He also said that Georgia has been listening to Russia’s “menace” of possible military intervention “for months and years and in fact since Georgia’s independence in 1991.”

“The message of Georgia to our neighbor Russia is: 'enough is enough.' We want to have good relations, we want to be constructive and we want dialogue with Russia, but we can not be treated as a second-rate backyard of some kind of reemerging empire,” Saakashvili said.

He said that the “time of banging a shoe on the table of the international community has passed away together with Nikita Khrushov in the 60s.”

This latter remark was a a clear response to President Putin’s October 1 statement, who said that the arrest of the Russian officers in Georgia was “a sign of the legacy of Lavrenti Pavlovich Beria” -  chief of Soviet secret service in charge of Stalinist purges.

Saakashvili went on to say that one can not claim “to have international prestige and a strong international position” and simultaneously “behave as a bully and use blackmail trying to undermine your own neighbors.”

“These two are incompatible,” Saakashvili said.

He said that Georgia is ready “to get rid of this kind of relation. We are ready for open, cooperative and equal relations with our great neighbor of Russia.”

“I am sure that despite everything, we will soon be there, we will get these relations… This is my message to the international community,” Saakashvili said.

The release of the four Russian officers came after intensive international efforts aimed at defusing Russian-Georgian tensions over the spy row. Apart from the OSCE, EU foreign policy chief Javier Solana and U.S. officials were also involved in the efforts.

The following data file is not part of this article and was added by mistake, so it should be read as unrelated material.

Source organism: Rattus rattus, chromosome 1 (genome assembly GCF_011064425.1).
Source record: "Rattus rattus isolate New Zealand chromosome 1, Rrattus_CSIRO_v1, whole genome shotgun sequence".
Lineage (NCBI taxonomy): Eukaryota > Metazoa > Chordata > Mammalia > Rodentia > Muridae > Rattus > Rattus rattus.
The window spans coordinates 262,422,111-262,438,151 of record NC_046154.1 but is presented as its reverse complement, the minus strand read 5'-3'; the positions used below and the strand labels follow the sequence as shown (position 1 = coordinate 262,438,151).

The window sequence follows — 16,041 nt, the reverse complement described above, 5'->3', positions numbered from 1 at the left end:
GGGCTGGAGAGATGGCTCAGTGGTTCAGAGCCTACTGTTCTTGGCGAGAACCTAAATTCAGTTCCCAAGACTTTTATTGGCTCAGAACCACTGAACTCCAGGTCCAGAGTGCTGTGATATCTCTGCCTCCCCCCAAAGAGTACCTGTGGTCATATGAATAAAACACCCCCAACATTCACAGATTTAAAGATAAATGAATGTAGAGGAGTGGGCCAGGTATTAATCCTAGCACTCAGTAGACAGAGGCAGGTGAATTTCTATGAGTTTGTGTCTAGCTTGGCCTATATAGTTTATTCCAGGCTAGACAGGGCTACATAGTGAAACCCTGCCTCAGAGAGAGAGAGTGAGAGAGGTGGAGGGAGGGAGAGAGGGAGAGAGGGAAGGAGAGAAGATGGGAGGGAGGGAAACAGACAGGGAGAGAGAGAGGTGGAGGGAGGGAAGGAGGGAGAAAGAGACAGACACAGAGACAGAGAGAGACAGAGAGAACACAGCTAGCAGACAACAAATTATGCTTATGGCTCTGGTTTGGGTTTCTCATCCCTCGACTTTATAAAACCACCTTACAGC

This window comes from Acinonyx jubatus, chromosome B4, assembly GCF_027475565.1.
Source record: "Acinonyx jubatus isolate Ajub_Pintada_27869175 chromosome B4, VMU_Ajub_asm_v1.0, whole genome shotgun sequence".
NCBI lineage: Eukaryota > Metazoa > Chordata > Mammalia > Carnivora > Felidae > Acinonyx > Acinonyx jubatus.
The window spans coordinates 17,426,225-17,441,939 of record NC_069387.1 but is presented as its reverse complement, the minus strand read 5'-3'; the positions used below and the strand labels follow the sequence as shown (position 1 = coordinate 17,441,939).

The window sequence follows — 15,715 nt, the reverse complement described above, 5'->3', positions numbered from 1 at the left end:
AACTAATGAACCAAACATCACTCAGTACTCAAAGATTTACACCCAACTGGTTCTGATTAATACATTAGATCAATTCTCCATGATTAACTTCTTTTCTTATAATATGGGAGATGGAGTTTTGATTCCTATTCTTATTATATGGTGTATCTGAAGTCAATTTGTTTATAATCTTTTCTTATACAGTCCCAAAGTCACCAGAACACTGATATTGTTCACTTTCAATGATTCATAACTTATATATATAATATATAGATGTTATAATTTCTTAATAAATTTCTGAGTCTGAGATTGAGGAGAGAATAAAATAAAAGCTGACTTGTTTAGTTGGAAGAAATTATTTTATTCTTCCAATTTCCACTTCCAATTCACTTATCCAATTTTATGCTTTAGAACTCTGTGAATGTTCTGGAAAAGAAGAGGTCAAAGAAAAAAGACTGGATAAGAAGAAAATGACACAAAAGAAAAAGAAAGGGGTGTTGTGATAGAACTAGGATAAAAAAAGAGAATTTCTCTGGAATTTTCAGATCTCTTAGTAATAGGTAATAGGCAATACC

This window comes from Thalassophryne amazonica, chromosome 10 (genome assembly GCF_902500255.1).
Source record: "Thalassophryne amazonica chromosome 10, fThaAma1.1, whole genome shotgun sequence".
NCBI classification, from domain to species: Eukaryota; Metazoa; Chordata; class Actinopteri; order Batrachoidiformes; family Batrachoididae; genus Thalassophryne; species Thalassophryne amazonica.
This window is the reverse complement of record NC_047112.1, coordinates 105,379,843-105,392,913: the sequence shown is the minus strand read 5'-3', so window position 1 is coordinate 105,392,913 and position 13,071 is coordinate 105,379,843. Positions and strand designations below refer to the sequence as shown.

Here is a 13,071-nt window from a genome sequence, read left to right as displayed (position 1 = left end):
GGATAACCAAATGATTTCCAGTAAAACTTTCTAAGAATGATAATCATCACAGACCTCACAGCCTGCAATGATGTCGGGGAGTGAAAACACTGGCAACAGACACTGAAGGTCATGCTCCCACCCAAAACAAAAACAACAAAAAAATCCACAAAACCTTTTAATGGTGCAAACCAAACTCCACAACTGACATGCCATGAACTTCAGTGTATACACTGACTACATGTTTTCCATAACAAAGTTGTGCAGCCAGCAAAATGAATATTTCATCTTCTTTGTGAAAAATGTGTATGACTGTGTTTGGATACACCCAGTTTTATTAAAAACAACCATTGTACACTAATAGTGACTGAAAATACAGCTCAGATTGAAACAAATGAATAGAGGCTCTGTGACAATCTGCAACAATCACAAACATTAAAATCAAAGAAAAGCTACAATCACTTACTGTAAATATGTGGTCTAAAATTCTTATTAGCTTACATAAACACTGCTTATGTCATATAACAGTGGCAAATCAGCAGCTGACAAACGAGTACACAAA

Solana has already welcomed the release and expressed hope that “relations can now be re-established between Russia and Georgia.”

On October 2 the Russian and U.S. Presidents held a phone conversation to discuss situation with Georgia.

“While discussing the situation in Georgia, the Russian side stressed that any kind of action by the third party that might be interpreted by the Georgian leadership as encouragement of their destructive policy is inadmissible and poses a danger towards peace and stability in the region,” the Russian President’s press office said in a statement.

Meanwhile in Moscow, the Russian authorities announced on October 2 intentions to cut air links with Tbilisi starting from October 3. The announcement came shortly before the release of the Russian officers and it was not immediately clear whether the measure will still be enforced after the release of the officers.

Russian Deputy Transport Minister air service has been suspended due to a USD 3,6 million debt owed by Georgian airlines for air traffic services in Russia.

Also earlier on October 2, Russian Duma Council Chairman Boris Grizlov said that Russian MPs from the lower house of the Parliament will develop a law authorizing the government to ban money transfers from Russia into “certain countries” in “cases of emergency.”